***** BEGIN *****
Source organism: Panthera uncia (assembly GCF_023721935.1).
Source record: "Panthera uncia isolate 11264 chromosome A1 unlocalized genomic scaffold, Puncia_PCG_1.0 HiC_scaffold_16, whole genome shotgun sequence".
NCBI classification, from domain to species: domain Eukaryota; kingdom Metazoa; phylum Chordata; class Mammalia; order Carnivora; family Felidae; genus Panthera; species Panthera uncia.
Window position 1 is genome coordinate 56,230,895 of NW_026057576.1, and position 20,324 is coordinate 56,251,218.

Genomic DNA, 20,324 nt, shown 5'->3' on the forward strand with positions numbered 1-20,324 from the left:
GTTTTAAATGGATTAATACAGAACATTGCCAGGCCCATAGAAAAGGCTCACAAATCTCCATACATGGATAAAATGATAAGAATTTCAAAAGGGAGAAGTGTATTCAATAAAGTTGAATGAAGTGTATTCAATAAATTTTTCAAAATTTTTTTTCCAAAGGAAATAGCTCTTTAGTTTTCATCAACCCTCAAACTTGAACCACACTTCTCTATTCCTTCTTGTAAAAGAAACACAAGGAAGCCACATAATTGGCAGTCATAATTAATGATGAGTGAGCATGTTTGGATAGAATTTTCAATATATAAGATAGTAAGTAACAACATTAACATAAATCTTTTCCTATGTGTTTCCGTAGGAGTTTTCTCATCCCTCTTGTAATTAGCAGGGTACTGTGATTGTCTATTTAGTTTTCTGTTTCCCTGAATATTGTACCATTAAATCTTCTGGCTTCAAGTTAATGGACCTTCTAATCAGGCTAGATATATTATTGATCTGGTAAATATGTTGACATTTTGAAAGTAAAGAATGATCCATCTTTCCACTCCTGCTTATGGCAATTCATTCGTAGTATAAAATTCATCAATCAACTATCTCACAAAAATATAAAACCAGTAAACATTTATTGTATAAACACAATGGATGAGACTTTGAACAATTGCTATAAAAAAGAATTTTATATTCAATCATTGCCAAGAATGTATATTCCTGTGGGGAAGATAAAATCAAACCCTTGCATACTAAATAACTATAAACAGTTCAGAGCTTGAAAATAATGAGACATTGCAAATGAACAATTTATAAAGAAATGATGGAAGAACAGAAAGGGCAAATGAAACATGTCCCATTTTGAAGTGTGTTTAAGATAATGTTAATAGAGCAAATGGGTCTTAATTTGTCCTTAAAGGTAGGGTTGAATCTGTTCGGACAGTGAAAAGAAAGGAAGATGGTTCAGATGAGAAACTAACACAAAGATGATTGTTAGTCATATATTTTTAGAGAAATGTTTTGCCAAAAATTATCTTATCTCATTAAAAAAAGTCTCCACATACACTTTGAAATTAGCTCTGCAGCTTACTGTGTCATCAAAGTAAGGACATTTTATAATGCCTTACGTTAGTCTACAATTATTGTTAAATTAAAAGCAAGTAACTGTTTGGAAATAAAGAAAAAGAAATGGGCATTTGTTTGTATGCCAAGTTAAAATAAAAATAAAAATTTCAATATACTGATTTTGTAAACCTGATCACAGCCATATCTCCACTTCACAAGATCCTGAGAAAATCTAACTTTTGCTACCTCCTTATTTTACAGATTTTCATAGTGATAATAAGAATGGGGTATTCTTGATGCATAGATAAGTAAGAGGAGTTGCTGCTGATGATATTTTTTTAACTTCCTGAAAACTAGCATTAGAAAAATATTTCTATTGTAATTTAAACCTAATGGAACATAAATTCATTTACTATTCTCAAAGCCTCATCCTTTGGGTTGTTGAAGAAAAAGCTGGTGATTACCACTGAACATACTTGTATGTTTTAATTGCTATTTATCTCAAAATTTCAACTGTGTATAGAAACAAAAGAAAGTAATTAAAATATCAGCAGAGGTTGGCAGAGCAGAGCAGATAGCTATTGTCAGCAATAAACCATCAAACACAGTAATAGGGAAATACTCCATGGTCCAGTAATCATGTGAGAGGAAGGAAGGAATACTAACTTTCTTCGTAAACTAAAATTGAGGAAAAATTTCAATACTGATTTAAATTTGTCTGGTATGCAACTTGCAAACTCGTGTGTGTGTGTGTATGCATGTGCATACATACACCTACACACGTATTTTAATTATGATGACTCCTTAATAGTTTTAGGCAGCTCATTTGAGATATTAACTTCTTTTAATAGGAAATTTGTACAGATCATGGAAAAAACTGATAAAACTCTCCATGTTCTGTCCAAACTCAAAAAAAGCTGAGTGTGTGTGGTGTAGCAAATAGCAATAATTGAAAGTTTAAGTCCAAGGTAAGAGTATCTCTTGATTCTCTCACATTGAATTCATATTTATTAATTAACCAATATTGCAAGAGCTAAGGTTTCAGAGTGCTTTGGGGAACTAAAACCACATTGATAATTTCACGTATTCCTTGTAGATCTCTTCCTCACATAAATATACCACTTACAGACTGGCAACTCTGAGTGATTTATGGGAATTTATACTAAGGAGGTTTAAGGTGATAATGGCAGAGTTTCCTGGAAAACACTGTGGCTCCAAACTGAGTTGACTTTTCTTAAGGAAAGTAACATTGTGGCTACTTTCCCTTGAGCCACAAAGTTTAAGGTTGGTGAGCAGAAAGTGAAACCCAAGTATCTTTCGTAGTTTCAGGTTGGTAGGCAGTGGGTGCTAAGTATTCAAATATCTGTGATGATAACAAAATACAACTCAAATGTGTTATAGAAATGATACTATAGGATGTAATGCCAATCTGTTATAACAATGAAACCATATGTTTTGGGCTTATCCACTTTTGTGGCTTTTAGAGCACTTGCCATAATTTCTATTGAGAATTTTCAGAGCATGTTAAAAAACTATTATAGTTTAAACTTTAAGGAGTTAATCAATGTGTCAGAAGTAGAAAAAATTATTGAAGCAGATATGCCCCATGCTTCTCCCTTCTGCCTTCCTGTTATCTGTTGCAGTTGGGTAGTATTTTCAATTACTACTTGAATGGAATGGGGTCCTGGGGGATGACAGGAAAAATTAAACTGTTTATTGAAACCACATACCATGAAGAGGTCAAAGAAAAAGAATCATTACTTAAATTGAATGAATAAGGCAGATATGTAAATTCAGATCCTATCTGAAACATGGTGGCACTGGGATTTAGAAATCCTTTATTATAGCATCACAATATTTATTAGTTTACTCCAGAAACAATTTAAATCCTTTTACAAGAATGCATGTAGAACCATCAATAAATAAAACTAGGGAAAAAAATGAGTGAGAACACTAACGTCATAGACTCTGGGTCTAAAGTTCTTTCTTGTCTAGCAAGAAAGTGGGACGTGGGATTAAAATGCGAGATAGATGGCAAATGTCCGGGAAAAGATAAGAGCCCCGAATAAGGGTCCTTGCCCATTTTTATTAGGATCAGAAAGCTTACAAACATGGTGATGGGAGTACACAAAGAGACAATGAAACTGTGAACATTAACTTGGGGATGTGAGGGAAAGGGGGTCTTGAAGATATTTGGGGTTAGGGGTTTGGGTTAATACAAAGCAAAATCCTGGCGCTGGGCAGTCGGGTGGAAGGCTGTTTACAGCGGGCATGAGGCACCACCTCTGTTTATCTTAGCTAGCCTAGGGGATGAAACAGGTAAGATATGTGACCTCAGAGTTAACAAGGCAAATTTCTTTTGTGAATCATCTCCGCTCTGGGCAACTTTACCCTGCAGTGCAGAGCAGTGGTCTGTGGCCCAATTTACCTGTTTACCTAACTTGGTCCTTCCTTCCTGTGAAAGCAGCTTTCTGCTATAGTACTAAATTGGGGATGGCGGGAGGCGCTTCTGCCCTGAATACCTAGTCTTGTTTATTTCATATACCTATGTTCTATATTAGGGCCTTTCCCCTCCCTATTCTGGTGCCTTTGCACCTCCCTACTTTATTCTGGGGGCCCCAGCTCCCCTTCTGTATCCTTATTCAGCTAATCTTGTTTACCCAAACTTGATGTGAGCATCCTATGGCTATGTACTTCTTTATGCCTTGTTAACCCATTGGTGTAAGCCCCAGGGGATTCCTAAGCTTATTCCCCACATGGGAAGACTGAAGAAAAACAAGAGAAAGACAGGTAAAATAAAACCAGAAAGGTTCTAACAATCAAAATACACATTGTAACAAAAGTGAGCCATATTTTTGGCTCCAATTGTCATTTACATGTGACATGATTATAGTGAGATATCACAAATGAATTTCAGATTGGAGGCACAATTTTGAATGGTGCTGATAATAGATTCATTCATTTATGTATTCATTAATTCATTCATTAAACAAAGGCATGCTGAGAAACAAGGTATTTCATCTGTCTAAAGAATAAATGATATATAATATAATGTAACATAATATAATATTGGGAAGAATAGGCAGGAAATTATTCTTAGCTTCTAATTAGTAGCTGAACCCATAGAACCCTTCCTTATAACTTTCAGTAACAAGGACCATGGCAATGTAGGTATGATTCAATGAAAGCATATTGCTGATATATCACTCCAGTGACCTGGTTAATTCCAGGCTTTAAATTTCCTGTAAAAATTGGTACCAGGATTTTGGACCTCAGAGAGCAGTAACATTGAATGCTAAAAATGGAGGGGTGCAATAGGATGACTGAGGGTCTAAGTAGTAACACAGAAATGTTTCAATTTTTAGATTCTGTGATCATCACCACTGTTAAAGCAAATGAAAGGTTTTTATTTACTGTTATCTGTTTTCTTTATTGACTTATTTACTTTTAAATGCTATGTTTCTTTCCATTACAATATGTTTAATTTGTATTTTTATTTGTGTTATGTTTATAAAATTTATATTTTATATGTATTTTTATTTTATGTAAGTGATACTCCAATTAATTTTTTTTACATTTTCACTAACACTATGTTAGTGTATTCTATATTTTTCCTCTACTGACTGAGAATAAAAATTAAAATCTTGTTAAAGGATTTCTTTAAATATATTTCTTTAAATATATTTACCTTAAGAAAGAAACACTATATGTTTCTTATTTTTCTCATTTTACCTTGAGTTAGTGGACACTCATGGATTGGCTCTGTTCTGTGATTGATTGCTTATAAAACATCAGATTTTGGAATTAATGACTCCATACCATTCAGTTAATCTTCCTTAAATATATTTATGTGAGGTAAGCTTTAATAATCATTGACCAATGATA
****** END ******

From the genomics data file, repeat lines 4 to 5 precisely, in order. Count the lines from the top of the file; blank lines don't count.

Window position 1 is genome coordinate 56,230,895 of NW_026057576.1, and position 20,324 is coordinate 56,251,218.

Genomic DNA, 20,324 nt, shown 5'->3' on the forward strand with positions numbered 1-20,324 from the left: